Videos

Passive Investing May Not Work For Fixed Income. But What Does?

Gene Tannuzzo explains why a strategic beta approach makes a lot of sense in fixed income, particularly relative to traditional passive strategies.

Get Our Activist Investing Case Study!

Get the entire 10-part series on our in-depth study on activist investing in PDF. Save it to your desktop, read it on your tablet, or print it out to read anywhere! Sign up below!

See 2017 Hedge Fund Letters.

stevepb / Pixabay

Passive investing poses a tremendous risk in the fixed-income market, says Senior Portfolio Manager Gene Tannuzzo. A traditional bond index is weighted toward the most indebted issuers and may not provide the risk diversification investors need. Tannuzzo describes a strategic beta approach as an alternative — one that uses rules-based filters to target a better balance of yield, quality and liquidity.

Transcript

In the fixed income market, I think passive investing actually poses a tremendous risk.

There has been a shift from active to passive investing across asset markets. So over the last year we've seen over $70 billion move into passive strategies that track the Bloomberg Barclays U.S. Aggregate Index.

I think it's important for investors to understand what that index is. Often it's tempting to think about that as “the S&P 500 of bonds,” but I think investors need to understand that bond indices are built a bit differently than equity indices. You get the largest exposure to the most indebted issuers.

So let's think about what that means for the U.S. Aggregate Index. For example, the U.S. Treasury had $9 trillion of public debt outstanding before the financial crisis. Today it has $19 trillion. So that has more than doubled, and that exposure is directly reflected in the exposure in passive fixed income indices like the U.S. Aggregate. So, for example, the U.S. Aggregate Index is very concentrated in interest-rate risk. Most of its returns are explained by changes in government bond yields. It's not really a diversified or “aggregate” exposure really at all.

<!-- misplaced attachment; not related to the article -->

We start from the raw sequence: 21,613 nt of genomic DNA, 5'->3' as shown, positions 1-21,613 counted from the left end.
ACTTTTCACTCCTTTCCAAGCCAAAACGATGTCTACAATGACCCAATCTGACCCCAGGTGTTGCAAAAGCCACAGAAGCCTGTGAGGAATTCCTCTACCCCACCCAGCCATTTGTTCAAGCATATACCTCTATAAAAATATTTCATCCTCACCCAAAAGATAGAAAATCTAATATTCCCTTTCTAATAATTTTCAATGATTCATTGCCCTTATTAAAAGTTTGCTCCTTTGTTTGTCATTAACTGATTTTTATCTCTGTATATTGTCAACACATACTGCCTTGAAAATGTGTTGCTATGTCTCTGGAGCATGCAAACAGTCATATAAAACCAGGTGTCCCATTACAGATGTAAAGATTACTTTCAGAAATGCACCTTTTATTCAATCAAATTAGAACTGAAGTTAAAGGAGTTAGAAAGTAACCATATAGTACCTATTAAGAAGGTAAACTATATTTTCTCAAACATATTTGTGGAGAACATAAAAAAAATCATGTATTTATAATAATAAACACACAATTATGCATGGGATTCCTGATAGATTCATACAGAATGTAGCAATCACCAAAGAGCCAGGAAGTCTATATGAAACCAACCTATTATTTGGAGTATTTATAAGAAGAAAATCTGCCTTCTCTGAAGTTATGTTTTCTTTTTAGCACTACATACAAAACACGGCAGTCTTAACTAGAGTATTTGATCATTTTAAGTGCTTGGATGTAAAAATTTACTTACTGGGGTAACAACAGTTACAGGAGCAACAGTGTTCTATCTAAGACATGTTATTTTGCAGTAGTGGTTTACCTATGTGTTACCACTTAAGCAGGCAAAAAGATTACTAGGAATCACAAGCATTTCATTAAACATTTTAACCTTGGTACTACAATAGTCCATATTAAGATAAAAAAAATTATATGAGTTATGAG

Traditional fixed income benchmarks were never meant to be portfolios.

I think a strategic beta approach makes a lot of sense in fixed income, particularly relative to traditional passive strategies. A few elements that really benefit a strategic beta, fixed income approach are the ability to widen the opportunity set and apply a more constructive, smarter filtering to that process than you would see in a traditional benchmark.

You want to start with income, and you want to really filter and sort by yield, but then you realize that that can, on its own, push you pretty far out the risk spectrum. So after you sort by yield, you really want to filter then by quality. Quality filters allow you to remove tail risk from the market and from the portfolio so you're not buying the riskiest issuers or the riskiest companies. And then after that, I think it's very important to have a liquidity screen, and really focusing on liquidity allows the process to be repeatable. Because if bonds are liquid, it means that we know we'll be able to find bonds, and be able to put them in a portfolio, and repeat that process over again.

Article by Gene Tannuzzo, CFA - Columbia Threadneedle Investments